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Copyright, 1917, 

Set up and electrotj-ped. Published, Aprils 1917, 





The Lady with the Dog 3 

A Doctor's Visit . , 31 

An Upheaval 51 

loNiTCH 65 

The Head of the Family 95 

The Black Monk 103 

Volodya 155 

An Anonymous Story 177 

The Husband 293 




It was said that a new person had appeared on 
the sea-frcnt: a lady with a little dog. Dmitri 
Dmitritch Gurov, who had by then been a tort- 
night at Yalta, and so was fairly at home there, 
had begun to take an interest in new arrivals. 
Sitting in Verney's pavilion, he saw, walking on the 
sea-front, a fair-haired younjr lady of medium 
height, wearing a beret \ a white Pomeranian dog 
was running behind her. 

And afterwards he met her in the public gardens 
and in the square several times a day. She was 
walking alone, always wearing the same beret^ and 
always with the same white dog; no one knew who 
she was, and every one called her simply ^' the lady 
wich the dog." 

" If she is here alone without a husband or 
friends, it wouldn't be amiss to make her ac- 
quaintance,'* Gurov reflected. 

He was under forty, but he had a daughter 
already twelve years old, and two sons at school. 
He had been married young, when he was a student 
in his second year, and by now his wife seemed 


4 The Tales of Chekhov 

half as old again as he. She was a tall, erect 
woman witn dark eyebrows, staid and dignified, 
and, as she said of herself, intellectual. She read 
a great deal, used phonetic spelling, called her hus- 
band, not Dmitri, but Dimitri, and he secretly con- 
sidered her unintelligent, narrow, inelegant, was 
afraid of her, and did not like to be at home. He 
had begun being unfaithful to her long ago — had 
been untaithfui to her often, and, probably on that 
account, almost always spoke ill of women, and 
when they were talked about in his presence, used 
to call them " the lower race." 

It seemed to him that he had been so schooled 
by bitter experience that he might call them what 
he liked, and yet he could not get on for two days 
together without *' the lower race." In the society 
of men he was bored and not himself, with them 
he was cold and uncommunicative; but when he was 
in the company of women he felt free, and knew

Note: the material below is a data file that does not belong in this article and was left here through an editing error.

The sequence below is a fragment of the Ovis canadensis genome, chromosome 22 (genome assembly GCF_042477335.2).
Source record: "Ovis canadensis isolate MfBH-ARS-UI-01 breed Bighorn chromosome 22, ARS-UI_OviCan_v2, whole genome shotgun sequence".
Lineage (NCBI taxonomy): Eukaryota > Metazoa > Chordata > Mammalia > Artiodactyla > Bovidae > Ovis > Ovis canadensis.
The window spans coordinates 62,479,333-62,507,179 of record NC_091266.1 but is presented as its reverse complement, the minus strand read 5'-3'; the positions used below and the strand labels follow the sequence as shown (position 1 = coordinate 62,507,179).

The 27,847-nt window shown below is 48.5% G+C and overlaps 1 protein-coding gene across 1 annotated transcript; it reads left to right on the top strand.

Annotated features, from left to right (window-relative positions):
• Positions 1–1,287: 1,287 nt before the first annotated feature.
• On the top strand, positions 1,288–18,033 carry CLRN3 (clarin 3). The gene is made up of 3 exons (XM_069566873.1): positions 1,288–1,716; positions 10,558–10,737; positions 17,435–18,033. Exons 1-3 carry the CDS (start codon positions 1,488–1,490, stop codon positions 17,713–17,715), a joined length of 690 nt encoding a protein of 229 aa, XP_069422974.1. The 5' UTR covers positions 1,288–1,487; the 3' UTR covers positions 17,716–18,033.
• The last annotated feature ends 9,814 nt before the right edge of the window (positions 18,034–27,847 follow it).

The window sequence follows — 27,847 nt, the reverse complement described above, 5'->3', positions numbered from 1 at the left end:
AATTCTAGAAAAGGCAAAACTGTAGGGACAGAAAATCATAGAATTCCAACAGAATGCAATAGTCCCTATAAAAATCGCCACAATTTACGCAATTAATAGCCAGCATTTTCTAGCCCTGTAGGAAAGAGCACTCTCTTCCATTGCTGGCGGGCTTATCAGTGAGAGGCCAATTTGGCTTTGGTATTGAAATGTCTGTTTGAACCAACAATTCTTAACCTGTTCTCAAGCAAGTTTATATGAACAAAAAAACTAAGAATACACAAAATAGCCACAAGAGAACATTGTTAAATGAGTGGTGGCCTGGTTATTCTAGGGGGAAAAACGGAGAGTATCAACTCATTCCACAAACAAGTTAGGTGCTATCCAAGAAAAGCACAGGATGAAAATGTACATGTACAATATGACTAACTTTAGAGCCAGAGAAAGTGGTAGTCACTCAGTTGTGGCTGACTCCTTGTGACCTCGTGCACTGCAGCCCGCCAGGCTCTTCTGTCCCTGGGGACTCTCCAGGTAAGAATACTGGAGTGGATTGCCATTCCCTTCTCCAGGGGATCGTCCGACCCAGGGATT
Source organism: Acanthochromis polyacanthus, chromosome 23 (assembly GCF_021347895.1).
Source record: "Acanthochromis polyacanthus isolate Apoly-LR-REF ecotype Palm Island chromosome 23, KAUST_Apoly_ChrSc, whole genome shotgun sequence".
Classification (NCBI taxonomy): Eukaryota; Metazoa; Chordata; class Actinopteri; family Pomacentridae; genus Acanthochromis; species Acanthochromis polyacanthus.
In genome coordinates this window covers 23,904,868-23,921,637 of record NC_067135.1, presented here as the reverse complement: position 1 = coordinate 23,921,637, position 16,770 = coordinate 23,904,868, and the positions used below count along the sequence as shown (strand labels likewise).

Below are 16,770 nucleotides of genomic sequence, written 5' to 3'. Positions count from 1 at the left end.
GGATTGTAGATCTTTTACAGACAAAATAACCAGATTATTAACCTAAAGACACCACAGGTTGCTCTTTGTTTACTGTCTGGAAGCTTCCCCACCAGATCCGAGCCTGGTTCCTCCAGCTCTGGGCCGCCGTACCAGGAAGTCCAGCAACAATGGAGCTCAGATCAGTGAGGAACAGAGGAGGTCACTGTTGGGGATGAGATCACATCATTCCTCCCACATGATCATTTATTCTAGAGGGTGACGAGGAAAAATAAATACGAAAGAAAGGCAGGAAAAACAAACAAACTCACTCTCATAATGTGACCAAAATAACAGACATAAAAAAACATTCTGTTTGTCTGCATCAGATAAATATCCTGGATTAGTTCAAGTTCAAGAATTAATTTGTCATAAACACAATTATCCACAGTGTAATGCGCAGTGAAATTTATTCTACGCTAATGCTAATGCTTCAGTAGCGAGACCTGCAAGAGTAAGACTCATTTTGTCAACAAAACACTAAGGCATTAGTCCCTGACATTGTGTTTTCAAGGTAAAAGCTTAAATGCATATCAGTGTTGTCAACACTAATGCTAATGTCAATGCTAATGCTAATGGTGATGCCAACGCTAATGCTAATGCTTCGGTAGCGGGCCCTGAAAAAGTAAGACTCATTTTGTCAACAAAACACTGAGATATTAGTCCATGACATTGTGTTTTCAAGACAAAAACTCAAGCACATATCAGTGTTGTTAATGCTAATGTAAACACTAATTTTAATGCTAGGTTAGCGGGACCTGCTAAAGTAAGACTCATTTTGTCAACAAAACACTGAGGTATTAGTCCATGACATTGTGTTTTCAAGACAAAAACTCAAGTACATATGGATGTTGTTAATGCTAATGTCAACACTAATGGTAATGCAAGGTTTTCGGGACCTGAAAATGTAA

what to say to them and how to behave; and he 
was at ease with them even when he was silent. 
In his appearance, in his character, in his whole 
nature, there was something attractive and elusive 
which allured women and disposed them in his 
favour; he knew that, and some force seemed to 
draw him, too, to them. 

Experience often repeated, truly bitter experience, 
had taught him long ago tnat with decent people, 
especially Moscow people — always slow to move 
and Irresolute — every intimacy, which at first so 
agreeably diversifies life and appears a light and 
charming adventure, inevitably grows into a regular 

The Lady with the Dog 5 

problem of extreme intricacy, and in the long run 
the situation becomes unbearable. But at every 
fresh meeting with an interesting woman this experi- 
ence seemed to slip out of his memory, and he was 
eager for life, and everything: seemed simple and 

One evening he was dining in the gardens, and 
the lady in the heret came up slowly to take the 
next table. Her expression, her gait, her dress, 
and the way she did her hair told him that she was 
a lady, that she was married, that she was in Yalta 
for the ^rst time and alone, and that she was dull 
there. . . . The stories told of the immorality in 
such places as Yalta are to a great extent untrue; 
he despised them, and knew that such stories were 
for the most part made up by persons who would 
themselves have been glad to sin if they had been 
able; but when the lady sat down at the next table 
three paces from him, he remembered these tales 
of easy conquests, of trips to the mountains, and 
the tempting thought of a swift, fleeting love affair, 
ft romance with an unknown woman, whose name 
he did not know, suddenly took possession of 

He beckoned coaxingly to the Pomeranian, and 
when the dog came up to him he shook his finger 
at it. The Pomeranian growled: Gurov shook his 
finger at it again. 

The lady looked at him and at once dropped her 

" He doesn't bite," she said, and blushed. 

" May I give him a bone? " he asked; and when 

6 * The Tales of Chekhov 

she nodded he asked courteously, " Have you been 
long In Yalta? " 

" Five days." 

" And I have already dragged out a fortnight 

There was a brief silence. 

*' Time goes fast, and yet it is so dull here ! " 
she said, not looking at him. 

*' That's only the fashion to say It is dull here. 
A provincial will live in Belyov or Zhidra and not 
be dull, and when he comes here it's ' Oh, the dul- 
ness ! Oh, the dust ! ' One would think he came